The American Psychological Association defines empathy as: “understanding a person from his or her frame of reference rather than one’s own, or vicariously experiencing that person’s feelings, perceptions, and thoughts.”

Developing empathy is something that usually happens over time. When you can attempt to understand a situation from another’s point of view- regardless of whether you agree with them or not- it becomes easier to understand and empathize with that person. 

The ability to pick up on subtle nuances in body language is also helpful in developing empathy. Crossing of the arms, sudden stiffness, or averting eye contact may indicate that the individual isn’t receptive or in agreement with the point. If you can pick up on these signs, you can often steer the conversation in a better direction before problems arise.

Negotiation Skills

Learning how to negotiate is one of the most important ways to improve interpersonal skills. Negotiating involves addressing a problem, considering all the factors involved, and coming to a compromise that benefits all parties involved. Negotiation allows people to find common ground respectfully. In an ideal situation, negotiation can be used to diffuse potential disagreements in the conversation or interaction before emotions like anger sabotage the situation. 

A meaningful discussion in which everyone explains their point of view is usually at the center of a negotiation. With strong listening skills, a productive give-and-take in the discussion may eventually lead to a conclusion that benefits everyone. 

Resolving Conflict

Conflicts can create a lot of extreme emotions, particularly conflicts involving our loved ones. Staying mindful of how we express those during a conflict can be extremely helpful for resolving it.  

As with negotiation, it is important first to acknowledge the source of conflict. Allow all parties involved to speak their mind and make a diligent effort to be an active listener when you aren't speaking. Sometimes the most difficult conflicts are a result of miscommunication. Try to keep an open mind and view the problem from another person's point of view. Conflict is often more successfully resolved with respectful discussion. 


In a typical workplace, people often find themselves working with a group of people that they wouldn't necessarily choose to work with. This is especially common in a workplace where people of all different backgrounds and beliefs need to work together towards one common goal.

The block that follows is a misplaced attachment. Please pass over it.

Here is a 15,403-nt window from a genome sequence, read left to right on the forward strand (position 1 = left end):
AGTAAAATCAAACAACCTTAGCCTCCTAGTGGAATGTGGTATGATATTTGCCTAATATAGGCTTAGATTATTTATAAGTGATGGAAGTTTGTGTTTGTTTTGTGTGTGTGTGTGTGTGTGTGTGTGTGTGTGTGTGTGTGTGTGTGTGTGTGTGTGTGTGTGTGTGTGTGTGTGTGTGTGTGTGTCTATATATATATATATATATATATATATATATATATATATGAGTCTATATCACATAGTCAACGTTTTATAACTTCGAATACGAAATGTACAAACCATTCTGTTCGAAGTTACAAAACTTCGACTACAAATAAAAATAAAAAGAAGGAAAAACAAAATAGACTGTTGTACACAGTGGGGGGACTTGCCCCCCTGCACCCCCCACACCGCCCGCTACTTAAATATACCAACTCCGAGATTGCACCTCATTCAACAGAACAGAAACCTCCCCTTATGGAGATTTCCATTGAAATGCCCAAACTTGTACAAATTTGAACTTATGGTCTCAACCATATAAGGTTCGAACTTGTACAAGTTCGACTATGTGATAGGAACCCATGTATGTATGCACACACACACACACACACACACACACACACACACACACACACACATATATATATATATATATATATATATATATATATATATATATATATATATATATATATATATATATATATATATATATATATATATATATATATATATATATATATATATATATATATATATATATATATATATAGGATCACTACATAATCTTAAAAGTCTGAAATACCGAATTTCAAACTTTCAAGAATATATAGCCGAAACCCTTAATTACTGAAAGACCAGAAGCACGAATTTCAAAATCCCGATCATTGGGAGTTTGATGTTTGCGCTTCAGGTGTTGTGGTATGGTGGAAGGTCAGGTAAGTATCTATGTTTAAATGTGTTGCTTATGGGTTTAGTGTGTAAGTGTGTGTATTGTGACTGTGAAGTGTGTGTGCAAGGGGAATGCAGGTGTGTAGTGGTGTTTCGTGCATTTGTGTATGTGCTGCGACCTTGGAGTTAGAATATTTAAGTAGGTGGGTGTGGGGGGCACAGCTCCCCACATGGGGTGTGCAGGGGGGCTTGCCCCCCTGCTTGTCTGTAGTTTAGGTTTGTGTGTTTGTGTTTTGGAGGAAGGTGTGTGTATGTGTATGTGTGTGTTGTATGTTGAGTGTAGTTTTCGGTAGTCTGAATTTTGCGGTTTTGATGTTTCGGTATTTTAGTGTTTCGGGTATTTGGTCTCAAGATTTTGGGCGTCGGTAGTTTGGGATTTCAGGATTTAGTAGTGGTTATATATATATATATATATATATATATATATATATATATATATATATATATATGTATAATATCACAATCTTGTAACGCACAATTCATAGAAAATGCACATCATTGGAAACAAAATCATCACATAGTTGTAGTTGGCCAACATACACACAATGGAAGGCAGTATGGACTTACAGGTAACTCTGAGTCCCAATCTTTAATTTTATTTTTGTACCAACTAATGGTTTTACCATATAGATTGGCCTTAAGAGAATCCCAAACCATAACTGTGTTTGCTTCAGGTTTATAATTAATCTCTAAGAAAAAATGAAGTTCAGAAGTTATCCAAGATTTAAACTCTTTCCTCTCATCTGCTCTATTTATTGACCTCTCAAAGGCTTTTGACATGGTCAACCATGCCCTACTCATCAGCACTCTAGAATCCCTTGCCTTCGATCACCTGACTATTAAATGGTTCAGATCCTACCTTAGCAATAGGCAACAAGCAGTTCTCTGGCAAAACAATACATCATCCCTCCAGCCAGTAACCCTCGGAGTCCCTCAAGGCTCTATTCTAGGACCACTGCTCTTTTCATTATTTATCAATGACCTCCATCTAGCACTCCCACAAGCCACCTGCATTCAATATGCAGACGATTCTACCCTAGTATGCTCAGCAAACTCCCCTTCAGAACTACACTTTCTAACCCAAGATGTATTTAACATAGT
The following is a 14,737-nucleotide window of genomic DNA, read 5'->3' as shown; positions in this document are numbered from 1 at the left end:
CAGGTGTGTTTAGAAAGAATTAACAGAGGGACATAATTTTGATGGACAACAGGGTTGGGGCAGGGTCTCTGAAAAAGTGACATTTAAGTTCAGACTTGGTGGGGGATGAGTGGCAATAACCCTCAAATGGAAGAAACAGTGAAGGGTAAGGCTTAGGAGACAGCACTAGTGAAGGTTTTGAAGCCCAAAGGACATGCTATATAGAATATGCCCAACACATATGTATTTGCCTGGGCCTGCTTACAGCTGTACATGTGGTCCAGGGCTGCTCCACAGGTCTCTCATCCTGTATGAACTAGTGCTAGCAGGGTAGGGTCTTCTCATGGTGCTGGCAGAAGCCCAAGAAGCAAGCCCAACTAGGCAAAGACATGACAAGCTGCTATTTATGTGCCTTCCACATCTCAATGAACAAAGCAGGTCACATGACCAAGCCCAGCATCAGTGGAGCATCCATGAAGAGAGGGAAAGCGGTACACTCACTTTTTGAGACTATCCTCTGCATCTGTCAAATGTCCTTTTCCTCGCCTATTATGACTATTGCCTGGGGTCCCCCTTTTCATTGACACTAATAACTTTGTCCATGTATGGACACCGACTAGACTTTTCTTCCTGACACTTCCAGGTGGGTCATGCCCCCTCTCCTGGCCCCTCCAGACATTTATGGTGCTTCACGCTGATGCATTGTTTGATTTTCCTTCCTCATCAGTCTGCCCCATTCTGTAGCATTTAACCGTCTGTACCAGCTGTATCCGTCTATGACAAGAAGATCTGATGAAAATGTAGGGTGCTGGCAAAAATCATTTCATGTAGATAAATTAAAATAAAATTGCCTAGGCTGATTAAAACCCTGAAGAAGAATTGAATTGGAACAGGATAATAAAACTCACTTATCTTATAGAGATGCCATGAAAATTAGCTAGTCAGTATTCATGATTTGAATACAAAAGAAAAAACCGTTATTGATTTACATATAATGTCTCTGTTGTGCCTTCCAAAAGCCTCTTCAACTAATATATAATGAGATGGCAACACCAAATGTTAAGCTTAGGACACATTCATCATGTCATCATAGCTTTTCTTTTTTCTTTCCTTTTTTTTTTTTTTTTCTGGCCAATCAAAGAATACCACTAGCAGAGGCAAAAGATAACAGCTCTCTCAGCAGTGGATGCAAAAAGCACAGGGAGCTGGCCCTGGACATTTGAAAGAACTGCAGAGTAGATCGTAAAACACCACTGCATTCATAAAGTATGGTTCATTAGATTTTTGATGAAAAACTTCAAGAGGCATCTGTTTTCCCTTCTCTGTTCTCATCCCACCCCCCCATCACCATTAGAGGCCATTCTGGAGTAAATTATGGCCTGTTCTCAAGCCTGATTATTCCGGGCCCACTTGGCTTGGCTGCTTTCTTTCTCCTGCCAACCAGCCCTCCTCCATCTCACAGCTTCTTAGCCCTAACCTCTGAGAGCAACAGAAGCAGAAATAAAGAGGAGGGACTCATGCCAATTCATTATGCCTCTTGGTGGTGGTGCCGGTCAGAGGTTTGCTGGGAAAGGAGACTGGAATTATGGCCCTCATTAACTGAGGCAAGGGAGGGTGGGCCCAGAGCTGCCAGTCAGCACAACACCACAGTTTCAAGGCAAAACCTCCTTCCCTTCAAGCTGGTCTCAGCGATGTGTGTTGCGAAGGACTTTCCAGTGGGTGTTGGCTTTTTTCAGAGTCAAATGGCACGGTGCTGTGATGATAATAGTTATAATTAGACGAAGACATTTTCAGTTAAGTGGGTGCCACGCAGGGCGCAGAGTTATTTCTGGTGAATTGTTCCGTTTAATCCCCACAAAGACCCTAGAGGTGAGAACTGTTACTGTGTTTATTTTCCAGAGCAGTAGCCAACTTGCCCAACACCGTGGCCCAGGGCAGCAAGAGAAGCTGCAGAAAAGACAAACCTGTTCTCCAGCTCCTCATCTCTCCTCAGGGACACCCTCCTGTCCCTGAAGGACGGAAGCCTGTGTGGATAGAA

An effective team usually consists of a group of individuals willing to take on whatever role is necessary at any given time. This means that you may need to be a leader, a coordinator, an implementer, an evaluator, or all the above. Being able to work effectively in a team requires all the above interpersonal skills - communication, leadership, empathy, negotiation, and problem-solving. Taking on a group project is one of the best ways to practice your interpersonal skills and learn how to work effectively with others.

Practicing Interpersonal Skills

These skills don't develop overnight, and not everyone has a work environment where they can actively acquire them. If you're looking for some easy, everyday ways to gain strong interpersonal skills, you may find these simple tasks helpful:

  • Meet one new person each week and try to learn more about them on a level beyond small talk. Try to empathize with that person and understand their point of view.

  • Join a club or sports team where you'll work with others.

  • When you’re out in the world, try to observe the other people around you. Can you tell how they are feeling based on their body language?

  • Find an organization that speaks to you and spend some time reaching out to others in need.


If you find it difficult to relate to others or communicate effectively, you’re not alone. But if you experience symptoms of anxiety when you must interact with others, there may be an underlying issue keeping you from communicating and interacting with others effectively. 

Whether you just need to brush up on your interpersonal skills or believe you may have a deeper issue to address, speaking to a licensed counselor through a platform like BetterHelp can help. Online therapy is more convenient than in-person therapy and is as effective for treating anxiety, depression, and more. If you’re ready to begin your journey to better relationship skills,  BetterHelp can connect you with the right mental health professional via phone, text, online messaging, and video chat whenever and wherever it’s convenient for you.